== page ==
TURRUBARES, Costa Rica – The collapse of a bridge last week that resulted in the death of five people could have been avoided had the government taken heed of an engineer´s report carried out in 2006, the report´s commissioner has claimed.
The report, complete with photographs, highlighted a series of structural problems and warned of a possible collapse of the bridge over the Río Tárcoles, on the way to the central Pacific town of Orotina.
The morning of Oct. 22, the report´s predictions became frighteningly real. One of the cables of the bridge snapped under the weight of a full school bus, which fell six meters into the water.
“It was obvious the bridge was in need of attention, it was more than 80 years old,” Saborio said.
“Many of our visitors used to cross that bridge to get to the park, so we, in conjunction with the municipality, paid for an engineer to carry out a survey, which we sent to (the road authorities) CONAVI, but nothing was done about it.”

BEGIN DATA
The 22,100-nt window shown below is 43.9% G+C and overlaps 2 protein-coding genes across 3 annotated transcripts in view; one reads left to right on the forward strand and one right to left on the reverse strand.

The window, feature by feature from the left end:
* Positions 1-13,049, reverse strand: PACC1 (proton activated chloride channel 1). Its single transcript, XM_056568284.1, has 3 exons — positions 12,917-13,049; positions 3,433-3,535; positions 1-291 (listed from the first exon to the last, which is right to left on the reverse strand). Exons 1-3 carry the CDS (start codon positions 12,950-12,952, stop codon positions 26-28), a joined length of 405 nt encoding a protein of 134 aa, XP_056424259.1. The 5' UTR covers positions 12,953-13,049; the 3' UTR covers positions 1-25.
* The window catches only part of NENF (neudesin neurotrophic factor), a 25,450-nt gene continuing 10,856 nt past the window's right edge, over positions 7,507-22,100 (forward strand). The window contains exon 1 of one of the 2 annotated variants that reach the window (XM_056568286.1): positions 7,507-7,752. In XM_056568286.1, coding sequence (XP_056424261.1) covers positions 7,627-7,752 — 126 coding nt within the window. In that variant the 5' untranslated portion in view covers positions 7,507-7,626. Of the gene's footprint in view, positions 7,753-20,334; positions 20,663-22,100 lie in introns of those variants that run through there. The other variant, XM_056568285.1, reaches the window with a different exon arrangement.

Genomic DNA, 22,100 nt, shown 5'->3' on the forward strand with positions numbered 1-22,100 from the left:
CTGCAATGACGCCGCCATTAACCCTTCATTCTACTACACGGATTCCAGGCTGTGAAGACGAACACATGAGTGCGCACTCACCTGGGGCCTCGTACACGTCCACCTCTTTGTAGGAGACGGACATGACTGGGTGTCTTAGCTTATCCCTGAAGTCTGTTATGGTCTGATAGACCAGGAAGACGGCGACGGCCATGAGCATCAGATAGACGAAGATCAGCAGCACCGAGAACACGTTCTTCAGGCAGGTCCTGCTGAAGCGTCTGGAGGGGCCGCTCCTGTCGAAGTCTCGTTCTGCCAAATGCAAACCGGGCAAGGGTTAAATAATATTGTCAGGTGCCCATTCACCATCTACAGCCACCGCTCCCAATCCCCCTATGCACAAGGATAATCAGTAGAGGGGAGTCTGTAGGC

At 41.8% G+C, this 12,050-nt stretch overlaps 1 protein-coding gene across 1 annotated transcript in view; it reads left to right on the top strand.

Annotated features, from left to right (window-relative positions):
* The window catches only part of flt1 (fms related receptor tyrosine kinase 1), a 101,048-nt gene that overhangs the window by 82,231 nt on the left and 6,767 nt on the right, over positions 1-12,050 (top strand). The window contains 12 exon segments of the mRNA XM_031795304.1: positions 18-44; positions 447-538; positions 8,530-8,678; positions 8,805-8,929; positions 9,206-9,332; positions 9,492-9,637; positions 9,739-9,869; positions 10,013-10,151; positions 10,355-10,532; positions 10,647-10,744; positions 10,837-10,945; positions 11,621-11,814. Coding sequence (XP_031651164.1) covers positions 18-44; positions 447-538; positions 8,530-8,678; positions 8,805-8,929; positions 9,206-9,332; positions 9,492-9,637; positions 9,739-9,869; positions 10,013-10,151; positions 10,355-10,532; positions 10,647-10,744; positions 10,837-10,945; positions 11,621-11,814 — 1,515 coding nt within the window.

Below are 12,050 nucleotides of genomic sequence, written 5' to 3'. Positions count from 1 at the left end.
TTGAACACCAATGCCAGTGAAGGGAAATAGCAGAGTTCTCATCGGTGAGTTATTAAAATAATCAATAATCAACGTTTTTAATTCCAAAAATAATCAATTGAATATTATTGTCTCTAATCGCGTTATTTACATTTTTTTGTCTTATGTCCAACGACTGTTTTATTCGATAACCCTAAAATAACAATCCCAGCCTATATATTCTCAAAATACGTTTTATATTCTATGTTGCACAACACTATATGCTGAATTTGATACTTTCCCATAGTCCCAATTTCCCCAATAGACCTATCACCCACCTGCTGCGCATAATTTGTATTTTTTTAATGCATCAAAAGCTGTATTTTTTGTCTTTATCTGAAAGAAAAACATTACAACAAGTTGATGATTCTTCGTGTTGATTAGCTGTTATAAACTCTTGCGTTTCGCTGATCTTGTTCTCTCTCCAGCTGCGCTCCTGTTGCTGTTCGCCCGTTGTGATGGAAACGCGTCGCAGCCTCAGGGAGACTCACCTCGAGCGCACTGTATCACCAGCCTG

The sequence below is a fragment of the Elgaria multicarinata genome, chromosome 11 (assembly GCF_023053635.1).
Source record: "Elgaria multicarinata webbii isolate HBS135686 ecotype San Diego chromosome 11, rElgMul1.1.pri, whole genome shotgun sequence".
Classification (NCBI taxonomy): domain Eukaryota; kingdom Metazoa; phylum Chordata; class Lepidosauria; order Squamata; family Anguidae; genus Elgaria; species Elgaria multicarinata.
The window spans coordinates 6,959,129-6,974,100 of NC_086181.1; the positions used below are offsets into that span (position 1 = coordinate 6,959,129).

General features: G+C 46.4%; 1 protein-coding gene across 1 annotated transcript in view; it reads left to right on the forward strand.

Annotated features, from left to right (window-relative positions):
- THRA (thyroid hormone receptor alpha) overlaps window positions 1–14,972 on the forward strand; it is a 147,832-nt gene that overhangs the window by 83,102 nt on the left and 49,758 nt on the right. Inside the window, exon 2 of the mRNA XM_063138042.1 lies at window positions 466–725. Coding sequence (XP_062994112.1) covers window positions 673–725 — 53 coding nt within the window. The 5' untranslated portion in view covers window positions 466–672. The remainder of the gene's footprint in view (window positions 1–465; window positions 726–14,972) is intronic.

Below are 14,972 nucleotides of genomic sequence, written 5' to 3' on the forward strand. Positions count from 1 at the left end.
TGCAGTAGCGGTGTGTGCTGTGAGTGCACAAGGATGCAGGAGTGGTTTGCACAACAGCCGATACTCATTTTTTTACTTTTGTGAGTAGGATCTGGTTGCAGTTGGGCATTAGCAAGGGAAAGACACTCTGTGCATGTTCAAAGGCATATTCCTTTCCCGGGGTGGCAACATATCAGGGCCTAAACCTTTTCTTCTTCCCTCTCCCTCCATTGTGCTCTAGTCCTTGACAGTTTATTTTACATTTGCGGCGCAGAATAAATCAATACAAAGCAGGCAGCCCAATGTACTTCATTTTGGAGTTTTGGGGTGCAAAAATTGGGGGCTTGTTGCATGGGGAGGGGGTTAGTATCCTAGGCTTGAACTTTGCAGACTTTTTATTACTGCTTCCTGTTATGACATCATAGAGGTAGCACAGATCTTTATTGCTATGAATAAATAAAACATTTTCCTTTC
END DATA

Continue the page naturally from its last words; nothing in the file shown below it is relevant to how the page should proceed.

Despite those warnings in September 2006, the only work carried out on the bridge in the three years until its collapse was the replacement of 200 wooden planks lining the bridge floor, repairs to a left hand support pillar and a reduction in vehicle weight allowance, from nine tones to four.
Annotated pictures of the support cables connected to concrete blocks at either end of the bridge explained how “years of strain caused by heavy vehicles could have caused severe interior damage and could lead to a collapse of the entire structure,” the report contended.
It concluded: “Considering the level of use and nature of the vehicles that cross the bridge have changed considerably in the last few years, we consider necessary the building of a new, two-lane concrete and steel bridge with side barriers and space for pedestrians.”
Following the bridge´s collapse, the Public Works and Transport Ministry called on a Japanese technical expert who will supervise the repair of 10 Costa Rican bridges, earmarked as “priority,” throughout the country.
The expert, experienced in the design of steel and concrete bridges, will be working with engineers starting next year.
See the Oct. 30 print or digital edition of The Tico Times in-depth coverage and analysis.